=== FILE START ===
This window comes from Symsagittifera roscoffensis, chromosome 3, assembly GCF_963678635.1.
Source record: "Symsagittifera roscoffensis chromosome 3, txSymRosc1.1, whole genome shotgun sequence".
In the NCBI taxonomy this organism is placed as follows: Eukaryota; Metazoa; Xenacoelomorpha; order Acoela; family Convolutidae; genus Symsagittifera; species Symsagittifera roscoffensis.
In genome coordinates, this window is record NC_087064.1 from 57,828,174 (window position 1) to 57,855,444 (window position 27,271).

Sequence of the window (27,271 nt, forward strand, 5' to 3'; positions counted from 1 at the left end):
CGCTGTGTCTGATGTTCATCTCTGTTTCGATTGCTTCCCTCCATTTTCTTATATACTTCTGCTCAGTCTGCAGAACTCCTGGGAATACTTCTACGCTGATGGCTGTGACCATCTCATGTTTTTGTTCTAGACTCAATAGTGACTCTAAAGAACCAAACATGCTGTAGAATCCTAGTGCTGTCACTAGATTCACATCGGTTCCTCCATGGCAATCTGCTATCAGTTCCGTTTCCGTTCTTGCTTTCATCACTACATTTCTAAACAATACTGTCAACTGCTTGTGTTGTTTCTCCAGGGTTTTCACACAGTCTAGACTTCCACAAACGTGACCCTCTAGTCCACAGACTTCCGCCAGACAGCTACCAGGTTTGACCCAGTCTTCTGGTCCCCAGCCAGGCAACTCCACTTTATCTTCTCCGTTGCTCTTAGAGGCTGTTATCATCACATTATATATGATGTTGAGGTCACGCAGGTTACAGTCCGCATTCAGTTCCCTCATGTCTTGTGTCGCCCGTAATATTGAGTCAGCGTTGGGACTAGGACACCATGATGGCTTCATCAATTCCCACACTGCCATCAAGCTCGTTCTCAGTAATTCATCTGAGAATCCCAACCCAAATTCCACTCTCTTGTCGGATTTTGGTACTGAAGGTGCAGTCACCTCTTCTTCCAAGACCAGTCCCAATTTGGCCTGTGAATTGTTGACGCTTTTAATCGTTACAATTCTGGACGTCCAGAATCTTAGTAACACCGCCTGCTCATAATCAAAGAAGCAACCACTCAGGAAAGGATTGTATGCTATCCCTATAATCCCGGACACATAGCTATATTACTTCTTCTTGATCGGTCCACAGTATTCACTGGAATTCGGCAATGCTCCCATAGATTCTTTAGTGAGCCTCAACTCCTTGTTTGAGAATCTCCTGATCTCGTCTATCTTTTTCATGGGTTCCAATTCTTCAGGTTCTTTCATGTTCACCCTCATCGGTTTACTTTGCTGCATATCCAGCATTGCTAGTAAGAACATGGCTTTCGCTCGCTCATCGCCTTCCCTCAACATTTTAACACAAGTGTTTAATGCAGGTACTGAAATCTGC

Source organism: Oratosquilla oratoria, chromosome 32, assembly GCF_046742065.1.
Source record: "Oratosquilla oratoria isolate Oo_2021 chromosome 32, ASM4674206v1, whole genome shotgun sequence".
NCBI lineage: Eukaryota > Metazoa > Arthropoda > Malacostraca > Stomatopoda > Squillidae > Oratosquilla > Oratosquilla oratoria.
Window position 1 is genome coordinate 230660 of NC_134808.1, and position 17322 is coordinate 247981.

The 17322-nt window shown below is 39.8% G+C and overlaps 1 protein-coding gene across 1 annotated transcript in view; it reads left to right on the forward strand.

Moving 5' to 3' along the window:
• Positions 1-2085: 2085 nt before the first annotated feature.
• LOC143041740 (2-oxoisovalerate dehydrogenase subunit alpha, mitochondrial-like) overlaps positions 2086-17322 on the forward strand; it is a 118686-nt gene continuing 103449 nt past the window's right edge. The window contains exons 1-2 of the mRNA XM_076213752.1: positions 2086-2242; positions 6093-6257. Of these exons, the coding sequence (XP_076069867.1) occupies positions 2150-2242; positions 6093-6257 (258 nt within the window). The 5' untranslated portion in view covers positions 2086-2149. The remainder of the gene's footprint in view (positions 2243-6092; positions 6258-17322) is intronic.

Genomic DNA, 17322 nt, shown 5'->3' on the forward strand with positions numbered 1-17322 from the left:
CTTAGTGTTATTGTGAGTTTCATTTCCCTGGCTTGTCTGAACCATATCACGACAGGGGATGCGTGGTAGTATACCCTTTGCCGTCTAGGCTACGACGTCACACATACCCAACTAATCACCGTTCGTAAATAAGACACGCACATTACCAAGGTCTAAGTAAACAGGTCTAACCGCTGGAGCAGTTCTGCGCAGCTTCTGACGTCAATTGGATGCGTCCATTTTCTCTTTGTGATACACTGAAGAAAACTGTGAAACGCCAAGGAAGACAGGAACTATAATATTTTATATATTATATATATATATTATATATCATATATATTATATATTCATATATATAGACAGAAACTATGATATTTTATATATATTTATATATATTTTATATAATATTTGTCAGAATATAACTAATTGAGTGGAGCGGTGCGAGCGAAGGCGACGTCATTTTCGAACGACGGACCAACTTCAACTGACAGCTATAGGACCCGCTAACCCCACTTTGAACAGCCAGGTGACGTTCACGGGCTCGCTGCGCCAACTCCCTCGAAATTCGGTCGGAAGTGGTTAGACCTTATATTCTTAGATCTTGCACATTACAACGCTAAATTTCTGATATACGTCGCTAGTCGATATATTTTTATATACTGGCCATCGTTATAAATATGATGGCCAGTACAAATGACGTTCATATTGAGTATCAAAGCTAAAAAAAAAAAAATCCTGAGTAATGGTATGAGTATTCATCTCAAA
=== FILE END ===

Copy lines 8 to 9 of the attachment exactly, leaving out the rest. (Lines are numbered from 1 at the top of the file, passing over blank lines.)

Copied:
Source record: "Oratosquilla oratoria isolate Oo_2021 chromosome 32, ASM4674206v1, whole genome shotgun sequence".
NCBI lineage: Eukaryota > Metazoa > Arthropoda > Malacostraca > Stomatopoda > Squillidae > Oratosquilla > Oratosquilla oratoria.